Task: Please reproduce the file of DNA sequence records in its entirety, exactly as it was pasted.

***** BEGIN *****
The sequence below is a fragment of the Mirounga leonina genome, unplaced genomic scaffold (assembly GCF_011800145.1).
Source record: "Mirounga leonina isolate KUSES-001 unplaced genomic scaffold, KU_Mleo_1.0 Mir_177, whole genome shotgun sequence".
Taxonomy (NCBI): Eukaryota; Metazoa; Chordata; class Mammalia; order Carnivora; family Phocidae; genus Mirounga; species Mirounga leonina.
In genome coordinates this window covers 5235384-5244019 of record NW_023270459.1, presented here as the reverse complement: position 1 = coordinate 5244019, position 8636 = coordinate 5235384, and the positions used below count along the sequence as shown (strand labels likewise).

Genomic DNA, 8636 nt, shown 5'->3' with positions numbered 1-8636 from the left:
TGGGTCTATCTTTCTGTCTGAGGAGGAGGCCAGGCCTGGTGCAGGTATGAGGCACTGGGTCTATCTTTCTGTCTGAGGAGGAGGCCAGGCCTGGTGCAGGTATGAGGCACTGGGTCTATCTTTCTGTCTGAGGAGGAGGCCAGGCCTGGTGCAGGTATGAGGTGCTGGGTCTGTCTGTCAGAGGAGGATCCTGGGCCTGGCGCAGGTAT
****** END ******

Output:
The sequence below is a fragment of the Mirounga leonina genome, unplaced genomic scaffold (assembly GCF_011800145.1).
Source record: "Mirounga leonina isolate KUSES-001 unplaced genomic scaffold, KU_Mleo_1.0 Mir_177, whole genome shotgun sequence".
Taxonomy (NCBI): Eukaryota; Metazoa; Chordata; class Mammalia; order Carnivora; family Phocidae; genus Mirounga; species Mirounga leonina.
In genome coordinates this window covers 5235384-5244019 of record NW_023270459.1, presented here as the reverse complement: position 1 = coordinate 5244019, position 8636 = coordinate 5235384, and the positions used below count along the sequence as shown (strand labels likewise).

Genomic DNA, 8636 nt, shown 5'->3' with positions numbered 1-8636 from the left:
TGGGTCTATCTTTCTGTCTGAGGAGGAGGCCAGGCCTGGTGCAGGTATGAGGCACTGGGTCTATCTTTCTGTCTGAGGAGGAGGCCAGGCCTGGTGCAGGTATGAGGCACTGGGTCTATCTTTCTGTCTGAGGAGGAGGCCAGGCCTGGTGCAGGTATGAGGTGCTGGGTCTGTCTGTCAGAGGAGGATCCTGGGCCTGGCGCAGGTAT